If you’ve ever cried about getting an A- or ending up in second place, chances are you’re a perfectionist. As a society, we tend to praise perfectionists for their hard work and attention to detail, but perfectionists do pay for their successes.
“Perfectionists are their own devils.” – Jack Kirby
According to Professor Gordon Flett of the Department of Psychology at York University in Canada, about 40% of the population are perfectionists, and they typically fit into one of three categories. There are the self-oriented perfectionists who set their own high personal standards of perfection while others set high standards for those around them. The third type of perfectionist is the type who follows the perfectionist crowd and sets high standards for themselves to be like their friends. They all have one thing in common: every area of their life is held to the same, almost impossible standard.
The Pressure of Being a Perfectionist
The problem is that the pressure which comes with perfectionism is unrelenting. When a perfectionist sets their mind on something, powerful drive and ambition means they can stop at almost nothing to achieve their goals. In school, the trait is desirable, often translating into gold stars and straight A’s, but as an adult perfectionism is often superfluous. Now the question is – when is something good enough? And when do you know that you are simply being a perfectionist, that the extra steps you are taking to perfectionism are unnecessary?
In a wide variety of tasks, perfectionism makes very little logical sense because more effort will be used than required. So in the end a perfectionist wastes resources due to a lack of prioritisation. For instance, you might spend hours perfecting a report to your boss, even though it met the criteria for acceptability some hours ago. You might then miss some important deadlines (and eventually get fired) because you couldn’t stop working on something that is already good enough. Endlessly obsessing about doing things perfectly leads you to lose sight of critical matters regarding such things as timing, appropriateness, and efficiency.
And what is Perfectionism Doing to your Health?
You can only imagine what perfectionism is doing to a person’s health. Professor Daryl Cioffi , who teaches neuropsychology and practices as a mental health counsellor, said perfectionism causes a constant state of anxiety leading to a very real physical reaction. At any time a perfectionists self-imposed workload becomes too much, it then sends signals to the amygdala, the brain’s fear center, and the fight-or-flight response kicks in. Over time, this leads to an overactive fear centre, and too much energy is wasted on everyday operations and not on what is important.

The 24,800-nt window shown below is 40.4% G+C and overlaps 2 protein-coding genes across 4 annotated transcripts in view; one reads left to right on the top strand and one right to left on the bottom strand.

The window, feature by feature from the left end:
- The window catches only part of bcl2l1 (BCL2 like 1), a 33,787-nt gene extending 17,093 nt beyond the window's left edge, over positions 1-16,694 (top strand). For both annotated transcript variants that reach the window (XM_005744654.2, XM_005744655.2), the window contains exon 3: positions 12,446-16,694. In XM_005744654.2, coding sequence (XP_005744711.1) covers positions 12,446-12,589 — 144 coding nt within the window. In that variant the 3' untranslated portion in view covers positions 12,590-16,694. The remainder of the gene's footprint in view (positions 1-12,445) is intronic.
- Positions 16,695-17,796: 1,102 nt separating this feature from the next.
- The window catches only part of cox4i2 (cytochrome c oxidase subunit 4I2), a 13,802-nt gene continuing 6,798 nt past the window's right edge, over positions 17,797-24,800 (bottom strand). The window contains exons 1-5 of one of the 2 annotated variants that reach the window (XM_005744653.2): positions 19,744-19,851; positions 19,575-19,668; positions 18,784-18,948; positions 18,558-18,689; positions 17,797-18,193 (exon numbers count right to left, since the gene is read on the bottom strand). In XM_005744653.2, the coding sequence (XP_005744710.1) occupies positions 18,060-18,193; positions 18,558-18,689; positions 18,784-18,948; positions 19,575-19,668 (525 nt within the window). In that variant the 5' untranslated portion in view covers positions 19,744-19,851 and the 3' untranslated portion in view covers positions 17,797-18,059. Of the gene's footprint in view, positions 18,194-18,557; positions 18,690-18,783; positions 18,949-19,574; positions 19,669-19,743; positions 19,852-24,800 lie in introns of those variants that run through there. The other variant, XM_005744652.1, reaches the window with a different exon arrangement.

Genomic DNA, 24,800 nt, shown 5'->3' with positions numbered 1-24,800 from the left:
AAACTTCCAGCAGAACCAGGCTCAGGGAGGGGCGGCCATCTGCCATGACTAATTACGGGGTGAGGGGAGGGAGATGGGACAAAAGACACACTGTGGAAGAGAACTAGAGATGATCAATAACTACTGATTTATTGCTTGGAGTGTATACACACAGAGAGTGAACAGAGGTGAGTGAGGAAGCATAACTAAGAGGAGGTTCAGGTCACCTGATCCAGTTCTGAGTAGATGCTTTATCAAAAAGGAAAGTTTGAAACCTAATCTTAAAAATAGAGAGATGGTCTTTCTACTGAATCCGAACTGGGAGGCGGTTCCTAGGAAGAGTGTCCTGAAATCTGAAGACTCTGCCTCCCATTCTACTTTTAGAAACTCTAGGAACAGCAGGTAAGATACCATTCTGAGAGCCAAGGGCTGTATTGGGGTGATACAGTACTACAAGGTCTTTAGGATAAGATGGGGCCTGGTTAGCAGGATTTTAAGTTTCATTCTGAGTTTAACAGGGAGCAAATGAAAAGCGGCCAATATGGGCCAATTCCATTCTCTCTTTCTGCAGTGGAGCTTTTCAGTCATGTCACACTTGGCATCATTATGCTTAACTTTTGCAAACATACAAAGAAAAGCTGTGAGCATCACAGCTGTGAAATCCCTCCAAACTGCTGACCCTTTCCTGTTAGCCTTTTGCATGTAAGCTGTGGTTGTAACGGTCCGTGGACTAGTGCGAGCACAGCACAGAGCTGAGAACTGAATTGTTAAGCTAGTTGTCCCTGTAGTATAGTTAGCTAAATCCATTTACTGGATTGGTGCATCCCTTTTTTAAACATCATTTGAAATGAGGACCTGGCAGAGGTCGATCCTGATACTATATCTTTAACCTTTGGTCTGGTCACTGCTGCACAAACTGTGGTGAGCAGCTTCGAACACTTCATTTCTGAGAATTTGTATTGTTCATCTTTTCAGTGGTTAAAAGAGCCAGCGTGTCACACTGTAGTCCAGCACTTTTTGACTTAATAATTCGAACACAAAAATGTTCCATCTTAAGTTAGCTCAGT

As a result, a perfectionist is prone to exhaustion which can lead to a whole range of medical issues.
Perfectionism has long been linked to exhaustion and burnout. British researchers recently looked at 43 studies over the past 20 years linking perfectionism to burnout . They found burnout was most common within the workplace where internal pressure levels were supported by external pressure to perform and a lack of validation by employers.
Becoming run down emotionally and physically sets you up for even greater physical health issues. A 2006 study by Danielle Molnar of Brock University in Canada found that perfectionism and eventual burnout leads to more sick days . After evaluating participants for their levels of perfectionism, they found that those who experienced socially prescribed perfectionism had poorer physical health overall. This translates to more physician appointments, higher rates of work absenteeism, and a wide variety of health problems leading to perfectionists seeing their health as poor.
Perfectionism can also slow down one’s recovery from illness. Professor Flett found that perfectionists take more time to recover from heart attacks and were furthermore more susceptible to future heart attacks. Slower recovery is also common in perfectionists with Crohn’s disease and ulcerative colitis.
How to Cope
There are some ways to cope with perfectionistic tendencies. Mindfulness, philanthropy, and seeking help when needed are all useful strategies.
Mindfulness, or the practice of focusing on the present moment, acknowledging it, and accepting it for what it is, works well for perfectionists because it is contrary to the usual mode of thinking about how actions will affect future results. Furthermore, failure is inevitable, because perfectionists often struggle with being present and free of distraction, and so this failure that comes with learning to be mindful helps perfectionists to learn to cope with failure.
Perfectionists need to realize that a ‘feel-good’ mindset can come without achievement and validation from others. Helping others through voluntary work or getting involved in organisations or sporting groups can help perfectionists feel better about themselves, and widen their scope of what is happening around them.
 Hill, A. & Curran, T. (2015) Multidimensional perfectionism and burnout. Personality and Social Psychology Review, 1, doi: 10.1177/1088868315596286
 Molnar, D., Reker, D., Culp, N., Sadava, S, DeCourville, N (2006) A mediated model of perfectionism, affect, and physical health. Journal of Research in Personality, 40 482-500. doi:10.1016/j.jrp.2005.04.002